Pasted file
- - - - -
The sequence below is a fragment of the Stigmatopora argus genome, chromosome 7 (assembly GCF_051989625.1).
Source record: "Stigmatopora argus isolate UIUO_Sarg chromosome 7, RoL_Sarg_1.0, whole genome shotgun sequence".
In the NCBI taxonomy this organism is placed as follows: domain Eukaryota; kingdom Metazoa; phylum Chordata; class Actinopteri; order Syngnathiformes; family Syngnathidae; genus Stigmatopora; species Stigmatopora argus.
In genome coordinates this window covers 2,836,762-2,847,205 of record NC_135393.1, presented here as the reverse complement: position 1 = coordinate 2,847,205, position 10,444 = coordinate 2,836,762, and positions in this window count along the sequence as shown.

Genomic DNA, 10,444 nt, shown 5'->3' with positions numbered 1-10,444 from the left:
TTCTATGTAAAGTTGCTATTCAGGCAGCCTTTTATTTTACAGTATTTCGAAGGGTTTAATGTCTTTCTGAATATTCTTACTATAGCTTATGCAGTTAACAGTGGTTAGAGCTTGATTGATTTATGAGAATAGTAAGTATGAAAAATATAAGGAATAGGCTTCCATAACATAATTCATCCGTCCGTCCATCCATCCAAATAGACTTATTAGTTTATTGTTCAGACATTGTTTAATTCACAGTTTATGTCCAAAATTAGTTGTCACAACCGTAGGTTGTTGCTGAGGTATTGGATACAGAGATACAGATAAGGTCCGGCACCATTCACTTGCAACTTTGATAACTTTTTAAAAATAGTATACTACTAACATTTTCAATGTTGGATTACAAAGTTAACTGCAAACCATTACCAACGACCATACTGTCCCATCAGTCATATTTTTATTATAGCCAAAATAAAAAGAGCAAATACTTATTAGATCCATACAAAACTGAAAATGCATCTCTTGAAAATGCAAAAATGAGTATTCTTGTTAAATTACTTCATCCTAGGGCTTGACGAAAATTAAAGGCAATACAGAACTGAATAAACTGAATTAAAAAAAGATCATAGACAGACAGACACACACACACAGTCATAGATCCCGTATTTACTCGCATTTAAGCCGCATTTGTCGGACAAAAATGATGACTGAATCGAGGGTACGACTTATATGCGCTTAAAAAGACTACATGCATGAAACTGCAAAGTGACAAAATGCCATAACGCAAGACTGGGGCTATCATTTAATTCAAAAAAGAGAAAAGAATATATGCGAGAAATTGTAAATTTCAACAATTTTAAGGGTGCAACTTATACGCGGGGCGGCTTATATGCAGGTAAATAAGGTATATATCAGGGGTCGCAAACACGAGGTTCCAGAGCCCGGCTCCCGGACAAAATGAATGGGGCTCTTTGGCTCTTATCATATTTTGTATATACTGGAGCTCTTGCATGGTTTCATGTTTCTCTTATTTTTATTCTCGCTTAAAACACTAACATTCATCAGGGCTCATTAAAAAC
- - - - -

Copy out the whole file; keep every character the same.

The sequence below is a fragment of the Stigmatopora argus genome, chromosome 7 (assembly GCF_051989625.1).
Source record: "Stigmatopora argus isolate UIUO_Sarg chromosome 7, RoL_Sarg_1.0, whole genome shotgun sequence".
In the NCBI taxonomy this organism is placed as follows: domain Eukaryota; kingdom Metazoa; phylum Chordata; class Actinopteri; order Syngnathiformes; family Syngnathidae; genus Stigmatopora; species Stigmatopora argus.
In genome coordinates this window covers 2,836,762-2,847,205 of record NC_135393.1, presented here as the reverse complement: position 1 = coordinate 2,847,205, position 10,444 = coordinate 2,836,762, and positions in this window count along the sequence as shown.

Genomic DNA, 10,444 nt, shown 5'->3' with positions numbered 1-10,444 from the left:
TTCTATGTAAAGTTGCTATTCAGGCAGCCTTTTATTTTACAGTATTTCGAAGGGTTTAATGTCTTTCTGAATATTCTTACTATAGCTTATGCAGTTAACAGTGGTTAGAGCTTGATTGATTTATGAGAATAGTAAGTATGAAAAATATAAGGAATAGGCTTCCATAACATAATTCATCCGTCCGTCCATCCATCCAAATAGACTTATTAGTTTATTGTTCAGACATTGTTTAATTCACAGTTTATGTCCAAAATTAGTTGTCACAACCGTAGGTTGTTGCTGAGGTATTGGATACAGAGATACAGATAAGGTCCGGCACCATTCACTTGCAACTTTGATAACTTTTTAAAAATAGTATACTACTAACATTTTCAATGTTGGATTACAAAGTTAACTGCAAACCATTACCAACGACCATACTGTCCCATCAGTCATATTTTTATTATAGCCAAAATAAAAAGAGCAAATACTTATTAGATCCATACAAAACTGAAAATGCATCTCTTGAAAATGCAAAAATGAGTATTCTTGTTAAATTACTTCATCCTAGGGCTTGACGAAAATTAAAGGCAATACAGAACTGAATAAACTGAATTAAAAAAAGATCATAGACAGACAGACACACACACACAGTCATAGATCCCGTATTTACTCGCATTTAAGCCGCATTTGTCGGACAAAAATGATGACTGAATCGAGGGTACGACTTATATGCGCTTAAAAAGACTACATGCATGAAACTGCAAAGTGACAAAATGCCATAACGCAAGACTGGGGCTATCATTTAATTCAAAAAAGAGAAAAGAATATATGCGAGAAATTGTAAATTTCAACAATTTTAAGGGTGCAACTTATACGCGGGGCGGCTTATATGCAGGTAAATAAGGTATATATCAGGGGTCGCAAACACGAGGTTCCAGAGCCCGGCTCCCGGACAAAATGAATGGGGCTCTTTGGCTCTTATCATATTTTGTATATACTGGAGCTCTTGCATGGTTTCATGTTTCTCTTATTTTTATTCTCGCTTAAAACACTAACATTCATCAGGGCTCATTAAAAAC